the largest island of the central Ryukyu Islands.
A campaign in the closing days of World War II in the Pacific (April-June 1945); in savage close-quarter fighting US marines and regular army troops took the island from the Japanese; considered the greatest victory of the Pacific campaign for the Americans.
oh-key-nah-wah) An island south of Japan and east of China where karate-do developed over the last 400 years. It was hardly ever in contact with the rest of the world until May 1945 when it became the site of one of the most bloody battles in World War II. Okinawa literally means "rope in the offing," which refers to the string of Ryukyu Islands extending from Japan to Taiwan a distance of 700 miles and which includes 140 islands. So, Okinawa is both a string of islands and one particular island in that string.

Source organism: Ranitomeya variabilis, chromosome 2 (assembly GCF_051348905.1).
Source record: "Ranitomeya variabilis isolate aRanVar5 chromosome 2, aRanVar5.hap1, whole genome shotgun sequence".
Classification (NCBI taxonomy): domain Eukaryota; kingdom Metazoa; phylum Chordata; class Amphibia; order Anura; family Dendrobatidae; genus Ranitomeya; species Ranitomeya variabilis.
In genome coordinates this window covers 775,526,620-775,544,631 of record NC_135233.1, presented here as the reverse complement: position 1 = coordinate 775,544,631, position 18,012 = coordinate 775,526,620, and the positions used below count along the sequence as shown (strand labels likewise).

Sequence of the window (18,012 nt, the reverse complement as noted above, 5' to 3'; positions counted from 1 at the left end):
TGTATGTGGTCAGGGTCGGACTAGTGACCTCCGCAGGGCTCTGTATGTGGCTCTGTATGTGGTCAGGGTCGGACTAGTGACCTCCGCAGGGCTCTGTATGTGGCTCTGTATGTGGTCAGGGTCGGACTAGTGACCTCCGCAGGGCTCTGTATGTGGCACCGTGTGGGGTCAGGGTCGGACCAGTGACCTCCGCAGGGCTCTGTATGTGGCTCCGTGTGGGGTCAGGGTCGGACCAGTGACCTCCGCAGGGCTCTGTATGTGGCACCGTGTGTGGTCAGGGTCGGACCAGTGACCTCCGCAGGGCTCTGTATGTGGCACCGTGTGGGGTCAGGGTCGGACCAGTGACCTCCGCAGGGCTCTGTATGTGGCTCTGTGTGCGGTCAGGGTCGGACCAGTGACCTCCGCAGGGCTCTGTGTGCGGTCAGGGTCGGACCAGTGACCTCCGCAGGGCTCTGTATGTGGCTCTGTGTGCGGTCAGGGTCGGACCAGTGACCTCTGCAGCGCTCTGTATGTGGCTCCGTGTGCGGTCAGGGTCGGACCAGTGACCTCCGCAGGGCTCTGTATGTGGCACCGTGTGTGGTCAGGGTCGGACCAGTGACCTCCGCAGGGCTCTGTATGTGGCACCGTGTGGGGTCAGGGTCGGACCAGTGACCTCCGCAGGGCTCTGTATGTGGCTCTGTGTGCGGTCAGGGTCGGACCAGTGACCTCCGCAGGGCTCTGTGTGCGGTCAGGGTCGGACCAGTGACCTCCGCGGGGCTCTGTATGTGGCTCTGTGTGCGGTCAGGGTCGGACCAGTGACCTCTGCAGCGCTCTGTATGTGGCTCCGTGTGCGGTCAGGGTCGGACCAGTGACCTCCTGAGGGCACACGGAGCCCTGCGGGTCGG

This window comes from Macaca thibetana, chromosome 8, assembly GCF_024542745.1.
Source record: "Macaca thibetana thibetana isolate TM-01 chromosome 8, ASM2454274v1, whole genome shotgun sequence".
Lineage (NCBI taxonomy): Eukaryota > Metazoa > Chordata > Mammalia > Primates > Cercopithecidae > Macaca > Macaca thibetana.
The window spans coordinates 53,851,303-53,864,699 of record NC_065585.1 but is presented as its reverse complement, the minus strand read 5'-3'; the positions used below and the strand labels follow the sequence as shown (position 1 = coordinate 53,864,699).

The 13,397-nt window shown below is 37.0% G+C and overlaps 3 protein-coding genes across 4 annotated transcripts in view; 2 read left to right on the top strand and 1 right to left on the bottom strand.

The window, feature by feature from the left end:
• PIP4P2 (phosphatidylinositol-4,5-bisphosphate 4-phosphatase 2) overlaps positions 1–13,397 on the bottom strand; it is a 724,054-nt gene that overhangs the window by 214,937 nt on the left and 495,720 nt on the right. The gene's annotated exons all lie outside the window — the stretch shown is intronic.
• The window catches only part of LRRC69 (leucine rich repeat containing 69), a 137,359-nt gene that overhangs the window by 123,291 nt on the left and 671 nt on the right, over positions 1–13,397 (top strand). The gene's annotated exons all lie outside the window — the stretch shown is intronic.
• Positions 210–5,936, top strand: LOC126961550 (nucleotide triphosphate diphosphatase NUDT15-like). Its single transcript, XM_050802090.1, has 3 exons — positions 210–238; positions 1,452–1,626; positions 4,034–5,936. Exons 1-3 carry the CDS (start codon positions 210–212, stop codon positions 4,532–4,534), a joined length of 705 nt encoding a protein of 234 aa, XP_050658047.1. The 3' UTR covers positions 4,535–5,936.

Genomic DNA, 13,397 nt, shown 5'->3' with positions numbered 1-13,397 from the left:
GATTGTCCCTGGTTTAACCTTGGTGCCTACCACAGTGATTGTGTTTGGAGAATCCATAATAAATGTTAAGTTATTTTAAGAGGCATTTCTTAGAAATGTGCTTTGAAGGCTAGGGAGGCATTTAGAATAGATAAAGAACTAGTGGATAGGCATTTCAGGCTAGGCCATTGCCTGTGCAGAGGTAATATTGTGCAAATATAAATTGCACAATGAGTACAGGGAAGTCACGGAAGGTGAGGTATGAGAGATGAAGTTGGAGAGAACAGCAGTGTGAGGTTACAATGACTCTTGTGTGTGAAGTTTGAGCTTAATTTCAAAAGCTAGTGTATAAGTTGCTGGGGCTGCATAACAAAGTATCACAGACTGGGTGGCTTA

Pacific island that US troops captured in the spring of 1945 after a grueling battle in which over a quarter-million soldiers and civilians were killed
a Japanese prefecture, yet it has a unique, rich culture and history of its own
Pacific island in the Ryukyu group south of Japan. In April 1945 this was the site of one of the bloodiest battles of the war. It was the first American assault on what the Japanese considered their home territory, so the opposition was even more fanatic than usual. There were nearly 35,000 American casualties. With its conquest, America had a base within striking distance of Japan.
' An in the water thrown rope', the largest island and capital of the Ryukyu archiple. Okinawa lies 550km southeast of Japan, and 740km east of China, it is approximately 10km wide and 110km long. The largest cities Naha, Shuri, and Tomari gave their names to the unarmed fighting styles which were teached in those cities